Another police chase ends badly

Skidbladnir 19 December 2007 123

According to the The ABC, the Clea Rose coronial inquest is due to publish findings today.
But in a bad case of unfortunate timing, the ABC are also reporting that a 17 year old male is in a serious condition after a bungled police chase last night.


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Deadmandrinking Deadmandrinking 1:12 pm 27 Dec 07

Well, I’d say judges get their fair share here. I just have to say Terry Higgins and these guys will start barking.

They did a good job with the 17-year old who ran away. The fact that he crashed into a tree was his own fault. I hope I made that clear in that topic.

vandam vandam 1:09 pm 27 Dec 07

DMD, Fair call in that Police need to be accountable, But lets be realistic here, No matter what Police do, there is always someone who camplains. It’s not very often you here a forum started about what a great job the Police did. There is a need to be accountable, but gees, What about other organisations that should be accountable, ie firies, doctors, government, judges, etc etc. The list goes on, however it always seems to come back to the cops.

Deadmandrinking Deadmandrinking 11:18 pm 26 Dec 07

It seems like that, Vicepope. But as you said, it’s alot different from immunization. The main part is that there are alternate measures to combating car crime. Plates, descriptions (which work only sometimes), backing off and following at a safe distance (like the case in the other topic), harsher penalties for evading police (which would probably stop most of the ‘aw, I don’t want a DUI – slam the pedal’ types) and I’m sure the law enforcement tactical geniuses have a few other tricks up their sleeves.

The other main part is that with vaccination, you are generally trying to save lives, not property. As other people have said, no car can ever be worth someones life, ever.

VicePope VicePope 10:06 pm 24 Dec 07

I agree that the coppers should be accountable – and they are, in a number of ways. (Professional Standards for the small stuff, Ombudsman oversight for a lot of stuff, Law Enforcement Integrity Commissioner for corruption, inquests, evidence giving in criminal matters, being criminally charged, Legislative Assembly Committee hearings on pretty well anything). This is how it should be.

Where it gets icky is trying to work out how much collateral damage the community is prepared to put up for the sake of law enforcement. My previous post suggested it was difficult – it might be impossible. For example, if the police do a number of chases in a given period and, by catching perpetrators and sending a message to potential offenders, they reduce significantly the amount of serious crime (ie fewer people murdered, kidnapped, raped, robbed etc). Are we happy to accept some level of unavoidable by-product in the form of noise and fright, damage to property, personal injuries or death? If we want the police to go after only those villains who put their hands up when challenged, we might as well replace them with social workers.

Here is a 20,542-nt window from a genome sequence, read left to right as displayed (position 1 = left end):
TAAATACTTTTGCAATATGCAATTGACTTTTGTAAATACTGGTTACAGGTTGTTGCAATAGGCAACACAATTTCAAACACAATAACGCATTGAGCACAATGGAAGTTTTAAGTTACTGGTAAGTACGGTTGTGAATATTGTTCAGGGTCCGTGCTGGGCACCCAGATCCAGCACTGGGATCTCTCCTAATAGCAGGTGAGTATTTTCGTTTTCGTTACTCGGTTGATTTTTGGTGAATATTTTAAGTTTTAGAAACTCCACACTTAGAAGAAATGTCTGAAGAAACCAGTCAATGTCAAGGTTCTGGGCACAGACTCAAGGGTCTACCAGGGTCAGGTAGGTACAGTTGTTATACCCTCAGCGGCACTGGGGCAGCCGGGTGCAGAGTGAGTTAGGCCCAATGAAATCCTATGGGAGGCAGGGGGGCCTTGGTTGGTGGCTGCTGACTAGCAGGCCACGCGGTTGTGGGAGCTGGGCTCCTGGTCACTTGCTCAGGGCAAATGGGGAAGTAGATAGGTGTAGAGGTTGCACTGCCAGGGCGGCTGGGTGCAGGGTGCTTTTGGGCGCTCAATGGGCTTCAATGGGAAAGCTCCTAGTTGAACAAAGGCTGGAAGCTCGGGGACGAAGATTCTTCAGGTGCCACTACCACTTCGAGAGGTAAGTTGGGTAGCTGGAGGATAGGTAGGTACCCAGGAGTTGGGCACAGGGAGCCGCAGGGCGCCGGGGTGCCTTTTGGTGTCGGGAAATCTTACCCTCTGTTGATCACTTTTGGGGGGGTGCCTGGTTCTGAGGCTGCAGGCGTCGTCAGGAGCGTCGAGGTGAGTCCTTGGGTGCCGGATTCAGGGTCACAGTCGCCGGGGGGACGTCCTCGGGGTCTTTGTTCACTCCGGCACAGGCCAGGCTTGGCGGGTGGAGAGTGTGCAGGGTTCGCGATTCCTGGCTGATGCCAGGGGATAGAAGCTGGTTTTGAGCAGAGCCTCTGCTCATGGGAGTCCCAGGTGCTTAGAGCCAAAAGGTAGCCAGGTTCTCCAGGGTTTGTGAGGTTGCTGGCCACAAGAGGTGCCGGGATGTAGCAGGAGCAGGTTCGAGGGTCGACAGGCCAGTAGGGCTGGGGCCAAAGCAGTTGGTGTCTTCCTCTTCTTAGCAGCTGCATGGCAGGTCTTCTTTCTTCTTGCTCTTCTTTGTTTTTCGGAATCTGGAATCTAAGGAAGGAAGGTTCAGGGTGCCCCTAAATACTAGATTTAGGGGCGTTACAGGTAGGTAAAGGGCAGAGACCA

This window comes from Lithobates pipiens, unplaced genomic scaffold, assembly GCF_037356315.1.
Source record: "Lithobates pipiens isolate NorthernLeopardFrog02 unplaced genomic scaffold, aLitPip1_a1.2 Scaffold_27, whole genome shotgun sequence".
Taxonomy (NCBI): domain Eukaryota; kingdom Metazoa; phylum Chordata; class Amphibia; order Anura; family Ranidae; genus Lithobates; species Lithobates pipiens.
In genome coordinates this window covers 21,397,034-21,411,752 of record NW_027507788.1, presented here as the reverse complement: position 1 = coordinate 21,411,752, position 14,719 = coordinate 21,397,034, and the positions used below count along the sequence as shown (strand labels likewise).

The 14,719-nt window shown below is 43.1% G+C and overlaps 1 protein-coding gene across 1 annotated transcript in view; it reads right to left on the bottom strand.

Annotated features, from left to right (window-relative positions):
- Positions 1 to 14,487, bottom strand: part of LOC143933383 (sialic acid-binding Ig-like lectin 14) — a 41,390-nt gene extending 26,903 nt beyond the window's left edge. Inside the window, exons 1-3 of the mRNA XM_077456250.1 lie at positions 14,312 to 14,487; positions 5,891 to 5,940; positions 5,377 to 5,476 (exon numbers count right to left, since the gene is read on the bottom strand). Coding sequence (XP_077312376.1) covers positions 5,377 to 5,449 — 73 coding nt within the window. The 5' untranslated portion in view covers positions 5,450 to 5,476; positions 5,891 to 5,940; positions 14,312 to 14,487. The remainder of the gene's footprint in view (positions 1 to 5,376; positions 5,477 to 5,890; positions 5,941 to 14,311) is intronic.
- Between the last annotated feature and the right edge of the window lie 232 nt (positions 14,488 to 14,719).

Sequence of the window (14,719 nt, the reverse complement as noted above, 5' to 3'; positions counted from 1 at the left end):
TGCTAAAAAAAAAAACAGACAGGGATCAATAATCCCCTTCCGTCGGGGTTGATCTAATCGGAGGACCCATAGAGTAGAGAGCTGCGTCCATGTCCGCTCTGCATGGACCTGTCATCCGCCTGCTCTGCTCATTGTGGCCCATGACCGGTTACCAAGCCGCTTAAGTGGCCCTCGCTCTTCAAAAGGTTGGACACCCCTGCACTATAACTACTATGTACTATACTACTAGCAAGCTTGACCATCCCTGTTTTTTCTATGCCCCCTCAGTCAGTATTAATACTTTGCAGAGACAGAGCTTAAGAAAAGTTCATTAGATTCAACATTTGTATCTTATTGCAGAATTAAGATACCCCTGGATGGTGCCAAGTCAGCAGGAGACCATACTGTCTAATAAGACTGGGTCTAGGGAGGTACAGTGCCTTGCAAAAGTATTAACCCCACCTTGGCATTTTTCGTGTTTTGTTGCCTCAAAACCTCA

The immunisation analysis might apply here. Immunise a million people and, say, 1000 will get sick, 100 will get very sick and 10 will die as a result of the immunisation. Is it worth doing if it saves 100 lives and corresponding sickness from the illness? The logical answer is that it is, but that’s cold comfort if it’s your child who dies. The police chase thing is just more complex because of the number of variables in it. If you apply the Current Affair/Today Tonight test, whatever the police do will be able to be portrayed as wrong. If they act, and someone dies, they will be abused for causing a death (largely ignoring the role of the idiot being pursued). If they don’t act, it’s a case of “Canberra, where car thieves/armed robbers/whatever thumb their nose at the law”. No win.

Deadmandrinking Deadmandrinking 7:42 pm 24 Dec 07

Vicepope, I know it must be hard to be a copper and I honestly do feel sorry for the amount of sh-t they have to put up with. I will always be the first to welcome more funding and more numbers to the Afp, because they bloody need it.

But, regardless of the difficulties of the job, they must always be held accountable to the public, simply because without that accountability, without the public having the right to criticize their actions, we lose an essential democratic aspect of our society. The guilt trips people try to push on critics always annoy me for this reason. Many pollies have hard jobs, even personal cost, yet none of us feel guilty for criticizing them – and we shouldn’t.

Okay, that’s it from the DMD newsroom this christmas. I’m about to eat a fat turkey and some prawns and boiled eggs and kaviar and god knows what else but it smells nice. Have a merry christmas all (except you, BigDave) and a happy new year. Have safe holidays too, so you’re fit to come back and have heated arguments whilst we should be getting work done (follow the last one BigDave). Cya’s.

astrojax astrojax 11:18 am 24 Dec 07

it may seem counter-intuitive, but if you investigate it, the numbers would stack up…

what does our proud local think of the concept, i wonder?

merry festive everyone – ‘m orf now. bon noel and eat chocolate (and don’t try to run from the law, huh??) ; )

BigDave BigDave 10:09 pm 23 Dec 07

Astrojax – Don’t think so.

VicePope VicePope 8:36 pm 23 Dec 07

This must be a terrible issue for those responsible for law enforcement. If you go after people who are demonstrably committing an offence, and they try to get away, only two things can happen. The police chase with a view to catching the offender but, in doing so, expose the ublic to considerable risk from both the pursued and the pursuers. Or the police note the event as evidence and think about going to catch the villain some other time. And this puts the maintenance of law and order in disrepute – if there is no chance of being chased and caught, more people may offend. As well, a criminal would know that all he/she has to do is put the foot down – and that, in itself, will lead to more accidents.